Eliza is one of the most famous "AI" programs. It was written to give the impression of a Rogerian pyschoanalyst by answering questions with further questions in an effort to make the patient understand the problem.
The original Eliza paper is a good read. The introduction to the paper is awesome and explains the human learning process really well.
It is said that to explain is to explain away. This maxim is nowhere so well fulfilled as in the area of computer programming, especially in what is called heuristic programming and artificial intelligence. For in those realms machines are made to behave in wondrous ways, often sufficient to dazzle even the most experienced observer. But once a particular program is unmasked, once its inner workings are explained in language sufficiently plain to induce understanding, its magic crumbles away; it stands revealed as a mere collection of procedures, each quite comprehensible. The observer says to himself "I could have written that". With that thought he moves the program in question from the shelf marked "intelligent" to that reserved for curios, fit to be discussed only with people less enlightened that he.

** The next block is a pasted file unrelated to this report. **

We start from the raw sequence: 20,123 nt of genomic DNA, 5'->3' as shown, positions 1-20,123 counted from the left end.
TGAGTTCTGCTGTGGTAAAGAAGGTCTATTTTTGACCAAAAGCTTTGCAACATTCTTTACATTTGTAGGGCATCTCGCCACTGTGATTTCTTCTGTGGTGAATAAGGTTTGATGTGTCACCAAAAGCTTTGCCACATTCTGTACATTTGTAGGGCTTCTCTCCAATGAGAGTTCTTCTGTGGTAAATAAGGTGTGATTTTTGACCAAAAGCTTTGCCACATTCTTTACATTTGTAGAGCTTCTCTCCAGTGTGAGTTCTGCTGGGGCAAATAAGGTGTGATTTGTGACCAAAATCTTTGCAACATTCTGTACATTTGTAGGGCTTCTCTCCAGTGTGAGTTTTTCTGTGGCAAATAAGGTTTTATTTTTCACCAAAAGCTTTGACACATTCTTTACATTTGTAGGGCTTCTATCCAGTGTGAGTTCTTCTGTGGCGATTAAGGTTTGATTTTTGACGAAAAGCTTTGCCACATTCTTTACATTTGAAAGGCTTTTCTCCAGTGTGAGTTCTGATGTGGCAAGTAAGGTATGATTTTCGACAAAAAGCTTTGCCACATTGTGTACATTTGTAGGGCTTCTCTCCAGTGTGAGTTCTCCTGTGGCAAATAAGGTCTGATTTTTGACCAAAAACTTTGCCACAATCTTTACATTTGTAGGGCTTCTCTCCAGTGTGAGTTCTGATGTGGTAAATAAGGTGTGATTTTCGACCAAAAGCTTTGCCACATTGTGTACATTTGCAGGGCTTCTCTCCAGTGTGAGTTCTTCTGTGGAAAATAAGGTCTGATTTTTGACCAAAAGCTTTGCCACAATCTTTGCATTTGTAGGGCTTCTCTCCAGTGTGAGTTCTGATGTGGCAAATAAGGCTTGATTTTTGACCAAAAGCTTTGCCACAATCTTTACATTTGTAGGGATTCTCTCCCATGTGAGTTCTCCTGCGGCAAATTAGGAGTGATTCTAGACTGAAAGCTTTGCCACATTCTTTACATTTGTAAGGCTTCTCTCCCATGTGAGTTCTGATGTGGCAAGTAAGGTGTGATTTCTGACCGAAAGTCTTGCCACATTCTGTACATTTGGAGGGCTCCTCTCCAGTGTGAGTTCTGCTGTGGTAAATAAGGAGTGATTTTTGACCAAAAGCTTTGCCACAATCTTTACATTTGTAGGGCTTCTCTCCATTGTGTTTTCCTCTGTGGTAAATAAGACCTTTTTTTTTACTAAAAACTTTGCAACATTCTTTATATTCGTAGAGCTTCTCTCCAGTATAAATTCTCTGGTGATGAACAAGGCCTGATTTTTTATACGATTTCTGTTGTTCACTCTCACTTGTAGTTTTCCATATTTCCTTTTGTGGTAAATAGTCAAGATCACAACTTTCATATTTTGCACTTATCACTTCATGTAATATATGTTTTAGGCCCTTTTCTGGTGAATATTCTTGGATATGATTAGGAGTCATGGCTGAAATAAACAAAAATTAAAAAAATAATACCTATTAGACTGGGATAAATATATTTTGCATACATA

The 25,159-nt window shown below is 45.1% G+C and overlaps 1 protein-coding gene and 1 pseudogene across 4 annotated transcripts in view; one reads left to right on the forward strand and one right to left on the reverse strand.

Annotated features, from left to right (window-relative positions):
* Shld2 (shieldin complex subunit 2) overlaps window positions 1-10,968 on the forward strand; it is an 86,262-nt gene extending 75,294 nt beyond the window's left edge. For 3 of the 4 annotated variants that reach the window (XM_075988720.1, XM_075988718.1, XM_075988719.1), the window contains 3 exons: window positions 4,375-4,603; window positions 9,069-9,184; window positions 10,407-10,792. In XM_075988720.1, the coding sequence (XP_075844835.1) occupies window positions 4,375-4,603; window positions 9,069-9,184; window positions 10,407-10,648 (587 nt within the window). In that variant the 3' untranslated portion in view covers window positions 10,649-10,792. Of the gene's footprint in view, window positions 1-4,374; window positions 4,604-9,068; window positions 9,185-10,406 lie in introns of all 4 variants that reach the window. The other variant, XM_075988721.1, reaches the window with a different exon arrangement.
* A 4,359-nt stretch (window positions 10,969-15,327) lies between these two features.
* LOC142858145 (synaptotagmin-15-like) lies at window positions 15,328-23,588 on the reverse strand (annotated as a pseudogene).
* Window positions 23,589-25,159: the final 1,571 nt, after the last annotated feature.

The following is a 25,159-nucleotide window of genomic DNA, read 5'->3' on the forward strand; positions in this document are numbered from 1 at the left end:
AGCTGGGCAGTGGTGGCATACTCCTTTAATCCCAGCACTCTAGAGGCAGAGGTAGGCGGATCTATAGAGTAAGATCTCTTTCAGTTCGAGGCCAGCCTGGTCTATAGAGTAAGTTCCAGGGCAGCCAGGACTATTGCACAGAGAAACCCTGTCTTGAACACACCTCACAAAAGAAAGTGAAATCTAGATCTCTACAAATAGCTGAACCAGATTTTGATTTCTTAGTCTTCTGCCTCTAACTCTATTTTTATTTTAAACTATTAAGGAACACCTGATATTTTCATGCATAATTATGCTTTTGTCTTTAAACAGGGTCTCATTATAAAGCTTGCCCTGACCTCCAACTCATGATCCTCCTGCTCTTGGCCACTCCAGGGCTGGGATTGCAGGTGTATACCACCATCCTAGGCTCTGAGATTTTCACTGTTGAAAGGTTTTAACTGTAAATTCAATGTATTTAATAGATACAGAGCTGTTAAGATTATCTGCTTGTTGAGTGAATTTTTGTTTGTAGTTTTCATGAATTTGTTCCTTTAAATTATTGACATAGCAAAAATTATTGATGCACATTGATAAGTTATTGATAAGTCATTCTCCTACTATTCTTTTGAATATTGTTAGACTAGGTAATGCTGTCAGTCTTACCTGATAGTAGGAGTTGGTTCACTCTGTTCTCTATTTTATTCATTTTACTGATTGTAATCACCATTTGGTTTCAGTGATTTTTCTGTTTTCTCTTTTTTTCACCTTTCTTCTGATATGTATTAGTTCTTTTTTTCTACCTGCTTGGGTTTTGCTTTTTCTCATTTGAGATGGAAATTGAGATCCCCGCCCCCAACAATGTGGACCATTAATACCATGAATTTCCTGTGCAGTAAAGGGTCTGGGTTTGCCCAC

This explains my learning process for functional programming in general. First everything seems weird and wonderful, then understandable and then I might even have a chance of solving it myself!
Once the curtain is lifted we see that Eliza is nothing more than a pattern matching system. Lists of symbols are parsed and matched against a series of rules. The pattern matching functions associate variables with parts of the match and then substitutions can be made.
The tests below demonstrate the use of the pattern matching functions based on the examples in PAIP.
no-bindings are sentinel values that can be used to distinguish between no match and failure. An alternative would have been to use exceptions to represent failure, but exceptions always feel yucky to me in FP.
In Norvig's example, he uses the Lisp reader to provide a REPL for Eliza. Since Clojure has access to the GUI libraries of Java then it makes sense to use this and get a basic UI together:
The code to create the UI is shown below. The interesting bit is reading the users input as a series of symbols (and the avoidance of laziness!) and the use of
interleave to space things out.
Translating this from PAIP was mostly straight-forward, but there were several gotcha's. Nil-punning caught me out a few times, and some Lisp functions didn't have Clojure equivalents with the same name (so digging through the API taught me a few things e.g. sublis and replace). I'm sure there's still much I could do to improve this code. I'm particularly not impressed with
position, I must be missing a trick there? Perhaps I should be using vectors more?
The full code can be found on my Clojure Projects Git repository.